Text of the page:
Nexii/Symphony-ABT plans $30 million green construction technology plant in GTA

nexii website

Ontario Construction News staff writer

Nexii Building Solutions, which describes itself as a Canadian green construction technology company, says it is co-ordinating a trio new manufacturing plants across North America. The company said in a statement last Thursday that it “is rapidly accelerating the roll-out of its new green construction technologies in order to meet escalating customer demand.”

“Nexii is moving ahead with a Nexii Certified Manufacturing agreement with Symphony Advanced Building Technologies Inc. (Symphony-ABT) for a manufacturing plant in the Greater Toronto area,” the statement said. “Symphony-ABT will invest up to $30 million in financing for the development of a production facility that will manufacture green building and retrofit products using Nexii¹s breakthrough process and proprietary material, Nexiite.”

The company says the plant will create more than 175 full-time “highly skilled jobs”.  The plant’s development will begin in the fourth quarter of this year and should be operational by the second quarter of 2021. “Once fully operational, the Toronto plant will be able to produce over 8 million square feet of building panels every year,” the statement says.

The new plant will join another plant in Alberta and one in Pennsylvania. Currently, Nexii has one fully operational plant in Moose Jaw, Saskatchewan, with its second production facility in Squamish, B.C., under construction.

The three additional plants represent approximately $75 million in investment for the production of Nexii’s green construction technologies, signaling the beginning of the wider green economic recovery across North America. Once operational, the three full-scale commercial production facilities will create up to 450 full-time highly skilled jobs to advance cleantech building and construction innovations., the company says.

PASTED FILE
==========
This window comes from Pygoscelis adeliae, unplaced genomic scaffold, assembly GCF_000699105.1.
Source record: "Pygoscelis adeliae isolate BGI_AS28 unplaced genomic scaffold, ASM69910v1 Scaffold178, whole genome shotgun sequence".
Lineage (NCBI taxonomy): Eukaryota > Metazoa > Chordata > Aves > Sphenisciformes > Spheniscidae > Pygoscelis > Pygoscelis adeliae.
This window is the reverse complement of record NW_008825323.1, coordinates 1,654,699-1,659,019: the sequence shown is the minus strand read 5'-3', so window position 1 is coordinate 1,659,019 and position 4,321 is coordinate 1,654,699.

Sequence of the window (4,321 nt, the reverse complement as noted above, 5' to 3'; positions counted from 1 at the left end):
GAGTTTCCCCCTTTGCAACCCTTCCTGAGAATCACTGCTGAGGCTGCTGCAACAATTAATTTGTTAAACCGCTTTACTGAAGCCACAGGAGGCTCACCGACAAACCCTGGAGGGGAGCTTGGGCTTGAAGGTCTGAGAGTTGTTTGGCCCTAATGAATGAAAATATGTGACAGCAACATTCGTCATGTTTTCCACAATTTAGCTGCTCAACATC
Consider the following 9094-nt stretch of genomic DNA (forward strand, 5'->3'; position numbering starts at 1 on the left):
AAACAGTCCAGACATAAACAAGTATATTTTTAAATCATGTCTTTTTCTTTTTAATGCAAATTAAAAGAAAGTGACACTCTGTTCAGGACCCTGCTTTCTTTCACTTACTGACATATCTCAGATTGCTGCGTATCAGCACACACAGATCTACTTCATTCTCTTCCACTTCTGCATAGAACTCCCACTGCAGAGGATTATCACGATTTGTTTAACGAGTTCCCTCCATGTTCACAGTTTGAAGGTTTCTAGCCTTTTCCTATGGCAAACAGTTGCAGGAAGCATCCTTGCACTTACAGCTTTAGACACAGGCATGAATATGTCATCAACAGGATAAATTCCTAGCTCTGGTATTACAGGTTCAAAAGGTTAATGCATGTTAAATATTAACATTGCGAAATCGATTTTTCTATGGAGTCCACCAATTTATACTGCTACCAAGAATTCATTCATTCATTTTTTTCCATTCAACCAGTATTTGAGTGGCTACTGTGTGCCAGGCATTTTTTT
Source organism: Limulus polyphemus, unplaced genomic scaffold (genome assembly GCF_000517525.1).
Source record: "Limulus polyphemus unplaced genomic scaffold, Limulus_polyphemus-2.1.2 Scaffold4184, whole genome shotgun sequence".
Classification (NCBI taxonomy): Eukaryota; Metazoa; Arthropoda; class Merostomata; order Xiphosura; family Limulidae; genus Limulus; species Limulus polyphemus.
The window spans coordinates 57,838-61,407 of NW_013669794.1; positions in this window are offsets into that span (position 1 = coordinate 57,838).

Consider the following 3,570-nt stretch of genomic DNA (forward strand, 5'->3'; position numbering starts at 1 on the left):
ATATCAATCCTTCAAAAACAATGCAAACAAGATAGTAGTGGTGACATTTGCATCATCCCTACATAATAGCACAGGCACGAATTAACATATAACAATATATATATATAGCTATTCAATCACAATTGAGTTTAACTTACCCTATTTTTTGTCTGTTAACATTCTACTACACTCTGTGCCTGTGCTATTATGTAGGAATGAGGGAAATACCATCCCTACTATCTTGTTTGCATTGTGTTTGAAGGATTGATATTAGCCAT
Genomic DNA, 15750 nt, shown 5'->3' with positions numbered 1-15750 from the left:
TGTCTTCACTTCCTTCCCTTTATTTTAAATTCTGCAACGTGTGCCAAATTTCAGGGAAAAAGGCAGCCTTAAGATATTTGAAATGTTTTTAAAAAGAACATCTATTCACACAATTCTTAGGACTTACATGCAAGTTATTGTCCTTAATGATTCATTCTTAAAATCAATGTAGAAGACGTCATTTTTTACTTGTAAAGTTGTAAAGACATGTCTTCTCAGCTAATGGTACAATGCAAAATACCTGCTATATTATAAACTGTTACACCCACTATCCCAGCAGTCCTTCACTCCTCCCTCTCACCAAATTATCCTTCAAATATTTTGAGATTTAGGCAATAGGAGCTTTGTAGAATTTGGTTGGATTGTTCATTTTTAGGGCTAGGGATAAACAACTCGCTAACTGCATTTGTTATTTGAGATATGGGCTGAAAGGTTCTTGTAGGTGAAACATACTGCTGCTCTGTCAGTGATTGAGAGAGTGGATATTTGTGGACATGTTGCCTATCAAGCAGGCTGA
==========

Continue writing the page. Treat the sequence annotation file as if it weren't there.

“We are excited and humbled by customer interest in Nexii’s green construction products to date, which is accelerating the roll-out of our plants across Canada and the USA,” Nexii CEO Stephen Sidwell said in a statement.

“For North America to rebuild sustainably and achieve a green economic recovery, every industry needs to innovate and invest in new technologies. Buildings and construction together is the top contributor to global climate pollution, and Nexii has the potential to curb the environmental impacts created by our buildings. Our goal is to aggressively scale Nexii, so that we can live up to our company mission to build a vibrant future for people and the planet.”

Nexii says is a green construction technology company that is committed to tackling the global environmental crisis by accelerating the supply of more sustainable and durable buildings. “Nexii employs a holistic approach to green construction, using breakthrough materials and precision manufacturing technology to rapidly assemble high-quality and sustainable buildings,” the statement says.

Nexii says it is entering into licensed manufacturing agreements with local businesses in order to grow the company quickly and manufacture building products at scale. These Nexii Certified Manufacturer agreements will see local companies deploy Nexii’s breakthrough approach to design, manufacturing and construction, as well as its proprietary material, Nexiite, on behalf of the company.

Nexii is tight-lipped about what’s in its Nexiite material or how it’s made. The company says the stuff is 99.9% free of toxic materials on a red list from the International Living Future Institute.

BC Business describes it as a “granite-like composite in a feature about CEO Sidwell.

“Nexiite can be used as a sustainable alternative to concrete for certain building applications,” the company says. “It has comparable properties to concrete but it is not manufactured from lime or Portland cement, resulting in reduced end-to-end carbon emissions.”

Sidwell told The Squamish Chief that Nexiite is made of sand, water and other undisclosed substances, likening the recipe to “the Coca-Cola syrup secret.”


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